R: Which authors or writers have been an inspiration, or influence, and what aspects of their work interest you?
L: I’m always careful answering this one, because there’s a huge difference between inspiration and influence. I can walk around in a cosmic daze after reading Don DeLillo, for example, but I have no aspirations to replicate his voice or style. I am not an ageing American male. I’m a carefully preserved English female.
My biggest influence, truly, is poetry. Again, I’ll keep names vague because what poetry has taught me has far more to do with rhythm and symbolism than it ever could about the specificity of a single voice.
Live reading, Birmingham 2015
R: Your preferred forms at the moment are the short story or ‘flash fiction’. Reading through The Jewel of the Orient (link below) I was struck by the depth of ideas and atmosphere captured in such a short work – it takes us on quite a journey in a short piece of text. What led you to choose the shorter form as opposed to the novel? Can you describe the process of packing so much in to a short work- for example is it edited from a much longer work or structured carefully from the beginning?
L: The Jewel was one of those pieces that came into me and inhabited me, rather than a story I laboured over for weeks, though there are plenty of those.
Again, poetry has everything to do with how I approach the short story form. I feel excited by what you can achieve in fewer than 3,000 words – which is what my stories tend to be. And I love the rigour of flash. I’m very pleased with a recent story of 346 words. I try to tell a complete tale in as few words as possible. A great exercise is to look at a first draft and halve it. Halve it exactly. Then halve it again. What have you lost? What have you gained?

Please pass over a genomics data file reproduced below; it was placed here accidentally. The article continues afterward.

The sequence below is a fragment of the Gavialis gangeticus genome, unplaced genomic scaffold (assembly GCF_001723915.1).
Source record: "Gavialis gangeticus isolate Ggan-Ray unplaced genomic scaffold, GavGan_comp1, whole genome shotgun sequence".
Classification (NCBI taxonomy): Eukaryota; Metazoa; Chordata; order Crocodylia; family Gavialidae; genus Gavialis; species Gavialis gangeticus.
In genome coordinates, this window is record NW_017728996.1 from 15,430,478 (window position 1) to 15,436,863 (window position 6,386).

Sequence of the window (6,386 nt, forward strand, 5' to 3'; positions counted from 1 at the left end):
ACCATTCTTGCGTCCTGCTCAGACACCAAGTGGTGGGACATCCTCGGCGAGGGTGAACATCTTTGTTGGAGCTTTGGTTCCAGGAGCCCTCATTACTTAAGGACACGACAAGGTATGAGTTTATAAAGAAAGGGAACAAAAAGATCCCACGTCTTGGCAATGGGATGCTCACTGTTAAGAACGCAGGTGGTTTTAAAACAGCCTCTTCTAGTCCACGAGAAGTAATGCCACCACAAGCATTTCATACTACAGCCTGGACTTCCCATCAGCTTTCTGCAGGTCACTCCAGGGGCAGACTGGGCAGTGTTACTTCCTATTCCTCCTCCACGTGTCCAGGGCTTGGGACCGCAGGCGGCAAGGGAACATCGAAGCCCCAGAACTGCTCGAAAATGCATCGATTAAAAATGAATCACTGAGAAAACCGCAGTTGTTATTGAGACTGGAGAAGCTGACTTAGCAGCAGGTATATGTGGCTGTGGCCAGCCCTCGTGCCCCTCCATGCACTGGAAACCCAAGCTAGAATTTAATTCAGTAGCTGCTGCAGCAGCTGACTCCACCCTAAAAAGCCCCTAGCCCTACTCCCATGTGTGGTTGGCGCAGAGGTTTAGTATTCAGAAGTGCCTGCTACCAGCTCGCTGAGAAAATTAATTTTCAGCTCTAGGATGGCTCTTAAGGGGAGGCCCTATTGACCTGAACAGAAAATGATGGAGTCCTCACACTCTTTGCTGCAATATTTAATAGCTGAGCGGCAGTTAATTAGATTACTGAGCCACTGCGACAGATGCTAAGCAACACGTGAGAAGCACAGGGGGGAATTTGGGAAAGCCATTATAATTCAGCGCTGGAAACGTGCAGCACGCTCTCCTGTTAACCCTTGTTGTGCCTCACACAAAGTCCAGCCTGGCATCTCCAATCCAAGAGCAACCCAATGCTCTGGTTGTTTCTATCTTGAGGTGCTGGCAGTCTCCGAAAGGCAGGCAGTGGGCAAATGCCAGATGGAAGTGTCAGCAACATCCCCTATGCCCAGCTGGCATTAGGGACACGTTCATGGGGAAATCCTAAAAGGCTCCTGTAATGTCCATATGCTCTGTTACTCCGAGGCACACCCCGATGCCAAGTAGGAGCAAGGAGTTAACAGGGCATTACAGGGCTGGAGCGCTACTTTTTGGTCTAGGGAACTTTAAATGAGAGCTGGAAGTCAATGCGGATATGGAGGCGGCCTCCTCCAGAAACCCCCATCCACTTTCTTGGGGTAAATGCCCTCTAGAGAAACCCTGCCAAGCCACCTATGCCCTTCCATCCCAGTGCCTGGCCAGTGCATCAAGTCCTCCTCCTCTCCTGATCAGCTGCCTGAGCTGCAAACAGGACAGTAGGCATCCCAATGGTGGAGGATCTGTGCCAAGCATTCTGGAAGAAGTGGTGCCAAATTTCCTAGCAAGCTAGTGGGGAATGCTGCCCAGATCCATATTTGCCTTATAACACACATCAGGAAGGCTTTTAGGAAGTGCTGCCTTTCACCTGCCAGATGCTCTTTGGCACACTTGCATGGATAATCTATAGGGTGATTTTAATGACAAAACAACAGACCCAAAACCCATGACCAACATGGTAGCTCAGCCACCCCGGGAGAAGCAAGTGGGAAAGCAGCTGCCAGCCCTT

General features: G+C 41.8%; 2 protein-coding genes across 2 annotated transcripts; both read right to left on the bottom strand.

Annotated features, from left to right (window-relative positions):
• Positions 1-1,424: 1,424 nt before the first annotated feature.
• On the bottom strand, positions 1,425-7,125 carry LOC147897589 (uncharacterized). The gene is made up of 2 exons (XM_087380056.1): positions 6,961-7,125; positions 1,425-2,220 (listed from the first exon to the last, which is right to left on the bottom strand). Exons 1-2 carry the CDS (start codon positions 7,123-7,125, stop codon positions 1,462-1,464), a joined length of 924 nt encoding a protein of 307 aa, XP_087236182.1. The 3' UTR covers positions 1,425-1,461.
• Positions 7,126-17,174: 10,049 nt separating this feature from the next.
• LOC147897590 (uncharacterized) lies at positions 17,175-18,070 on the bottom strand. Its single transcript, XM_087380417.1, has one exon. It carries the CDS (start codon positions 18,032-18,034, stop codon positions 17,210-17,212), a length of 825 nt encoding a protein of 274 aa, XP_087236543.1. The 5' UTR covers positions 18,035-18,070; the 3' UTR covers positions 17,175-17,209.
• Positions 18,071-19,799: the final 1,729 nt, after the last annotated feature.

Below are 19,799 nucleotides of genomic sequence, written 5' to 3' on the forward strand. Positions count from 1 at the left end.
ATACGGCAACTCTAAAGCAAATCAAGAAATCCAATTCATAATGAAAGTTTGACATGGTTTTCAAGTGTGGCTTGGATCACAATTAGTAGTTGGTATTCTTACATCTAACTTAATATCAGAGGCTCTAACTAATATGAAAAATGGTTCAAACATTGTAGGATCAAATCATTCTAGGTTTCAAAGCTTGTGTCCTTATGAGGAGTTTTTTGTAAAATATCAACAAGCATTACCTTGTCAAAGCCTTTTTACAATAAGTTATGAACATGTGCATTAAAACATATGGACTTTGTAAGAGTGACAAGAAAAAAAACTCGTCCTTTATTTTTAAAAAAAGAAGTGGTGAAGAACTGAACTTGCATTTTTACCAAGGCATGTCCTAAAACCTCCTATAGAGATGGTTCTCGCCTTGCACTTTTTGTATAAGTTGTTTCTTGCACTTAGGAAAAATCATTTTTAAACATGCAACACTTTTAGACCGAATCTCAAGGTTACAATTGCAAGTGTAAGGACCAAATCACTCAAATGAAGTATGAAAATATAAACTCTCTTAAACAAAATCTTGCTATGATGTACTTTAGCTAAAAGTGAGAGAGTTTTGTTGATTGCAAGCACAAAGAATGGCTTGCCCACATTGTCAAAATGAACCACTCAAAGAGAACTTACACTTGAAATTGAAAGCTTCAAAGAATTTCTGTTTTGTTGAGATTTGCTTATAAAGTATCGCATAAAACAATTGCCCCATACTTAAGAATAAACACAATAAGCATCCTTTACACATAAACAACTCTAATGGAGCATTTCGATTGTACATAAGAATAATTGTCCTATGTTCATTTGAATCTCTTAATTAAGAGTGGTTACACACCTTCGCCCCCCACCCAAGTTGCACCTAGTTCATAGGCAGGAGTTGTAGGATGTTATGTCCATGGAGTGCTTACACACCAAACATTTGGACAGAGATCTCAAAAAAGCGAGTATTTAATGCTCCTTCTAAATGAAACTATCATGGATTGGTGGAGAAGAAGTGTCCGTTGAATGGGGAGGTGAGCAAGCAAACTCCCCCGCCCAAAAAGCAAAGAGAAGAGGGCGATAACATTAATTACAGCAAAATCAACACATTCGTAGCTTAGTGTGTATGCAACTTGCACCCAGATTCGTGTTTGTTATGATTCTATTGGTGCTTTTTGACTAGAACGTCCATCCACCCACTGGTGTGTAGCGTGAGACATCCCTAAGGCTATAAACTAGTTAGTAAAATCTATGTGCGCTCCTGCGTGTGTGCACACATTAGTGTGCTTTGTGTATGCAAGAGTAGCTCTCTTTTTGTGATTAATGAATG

Of course, this process involves more than just slash and burn. You also have to step back and consider what you wanted to achieve in the first place. What is your story about? What is its main thrust? These are the things that can get lost, I feel.
Never forget the purpose, the singularity, of a short story.
Link: Jewel of the Orient
R: One of the qualities I most enjoy in your writing is I suppose what you’d call magic realism; the way you draw your reader gradually into unreality. In Buddleia for example (audio link below), it’s pleasing to discover she has wings, we want her to have wings. Or in Jewel of the Orient the completely unexpected transformation at the point where the sexual voyeur expects a ‘happy ending’! It’s surprising, often very amusing (also in Calypso where she struggles to convince mental health workers she’s immortal) but these aspects tie in to the heart or idea of the story.
Are there reasons why a central theme of the fantastical or dream-like is a recurring theme in your work? How do you take the reader convincingly on that journey?